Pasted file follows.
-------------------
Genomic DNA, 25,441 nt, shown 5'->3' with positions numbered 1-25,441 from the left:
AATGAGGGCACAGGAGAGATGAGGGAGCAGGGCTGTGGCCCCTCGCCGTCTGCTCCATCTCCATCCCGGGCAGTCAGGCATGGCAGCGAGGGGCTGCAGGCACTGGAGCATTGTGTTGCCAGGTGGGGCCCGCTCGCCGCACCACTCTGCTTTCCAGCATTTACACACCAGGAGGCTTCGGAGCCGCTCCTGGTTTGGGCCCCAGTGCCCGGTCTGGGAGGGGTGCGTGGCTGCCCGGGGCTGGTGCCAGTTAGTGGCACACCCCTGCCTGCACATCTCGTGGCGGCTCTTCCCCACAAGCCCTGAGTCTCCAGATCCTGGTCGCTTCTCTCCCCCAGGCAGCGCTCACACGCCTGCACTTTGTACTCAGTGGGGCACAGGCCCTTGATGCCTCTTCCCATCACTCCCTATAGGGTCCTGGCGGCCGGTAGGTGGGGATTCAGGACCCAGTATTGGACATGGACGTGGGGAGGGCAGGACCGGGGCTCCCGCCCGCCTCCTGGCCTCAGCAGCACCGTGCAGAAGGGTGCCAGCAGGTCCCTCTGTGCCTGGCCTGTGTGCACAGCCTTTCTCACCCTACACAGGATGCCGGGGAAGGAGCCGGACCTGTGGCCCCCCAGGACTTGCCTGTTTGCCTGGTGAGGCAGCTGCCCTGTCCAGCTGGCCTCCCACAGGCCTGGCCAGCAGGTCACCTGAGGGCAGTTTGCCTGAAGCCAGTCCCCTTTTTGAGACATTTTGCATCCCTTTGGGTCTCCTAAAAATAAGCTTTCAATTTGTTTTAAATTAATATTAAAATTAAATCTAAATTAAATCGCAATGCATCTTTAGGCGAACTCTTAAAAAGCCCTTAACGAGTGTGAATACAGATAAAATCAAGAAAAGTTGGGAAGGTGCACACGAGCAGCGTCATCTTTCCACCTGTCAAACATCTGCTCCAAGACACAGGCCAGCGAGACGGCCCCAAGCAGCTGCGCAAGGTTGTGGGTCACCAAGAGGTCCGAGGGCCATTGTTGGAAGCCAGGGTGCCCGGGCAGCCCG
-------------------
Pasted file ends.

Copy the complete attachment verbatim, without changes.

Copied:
Genomic DNA, 25,441 nt, shown 5'->3' with positions numbered 1-25,441 from the left:
AATGAGGGCACAGGAGAGATGAGGGAGCAGGGCTGTGGCCCCTCGCCGTCTGCTCCATCTCCATCCCGGGCAGTCAGGCATGGCAGCGAGGGGCTGCAGGCACTGGAGCATTGTGTTGCCAGGTGGGGCCCGCTCGCCGCACCACTCTGCTTTCCAGCATTTACACACCAGGAGGCTTCGGAGCCGCTCCTGGTTTGGGCCCCAGTGCCCGGTCTGGGAGGGGTGCGTGGCTGCCCGGGGCTGGTGCCAGTTAGTGGCACACCCCTGCCTGCACATCTCGTGGCGGCTCTTCCCCACAAGCCCTGAGTCTCCAGATCCTGGTCGCTTCTCTCCCCCAGGCAGCGCTCACACGCCTGCACTTTGTACTCAGTGGGGCACAGGCCCTTGATGCCTCTTCCCATCACTCCCTATAGGGTCCTGGCGGCCGGTAGGTGGGGATTCAGGACCCAGTATTGGACATGGACGTGGGGAGGGCAGGACCGGGGCTCCCGCCCGCCTCCTGGCCTCAGCAGCACCGTGCAGAAGGGTGCCAGCAGGTCCCTCTGTGCCTGGCCTGTGTGCACAGCCTTTCTCACCCTACACAGGATGCCGGGGAAGGAGCCGGACCTGTGGCCCCCCAGGACTTGCCTGTTTGCCTGGTGAGGCAGCTGCCCTGTCCAGCTGGCCTCCCACAGGCCTGGCCAGCAGGTCACCTGAGGGCAGTTTGCCTGAAGCCAGTCCCCTTTTTGAGACATTTTGCATCCCTTTGGGTCTCCTAAAAATAAGCTTTCAATTTGTTTTAAATTAATATTAAAATTAAATCTAAATTAAATCGCAATGCATCTTTAGGCGAACTCTTAAAAAGCCCTTAACGAGTGTGAATACAGATAAAATCAAGAAAAGTTGGGAAGGTGCACACGAGCAGCGTCATCTTTCCACCTGTCAAACATCTGCTCCAAGACACAGGCCAGCGAGACGGCCCCAAGCAGCTGCGCAAGGTTGTGGGTCACCAAGAGGTCCGAGGGCCATTGTTGGAAGCCAGGGTGCCCGGGCAGCCCG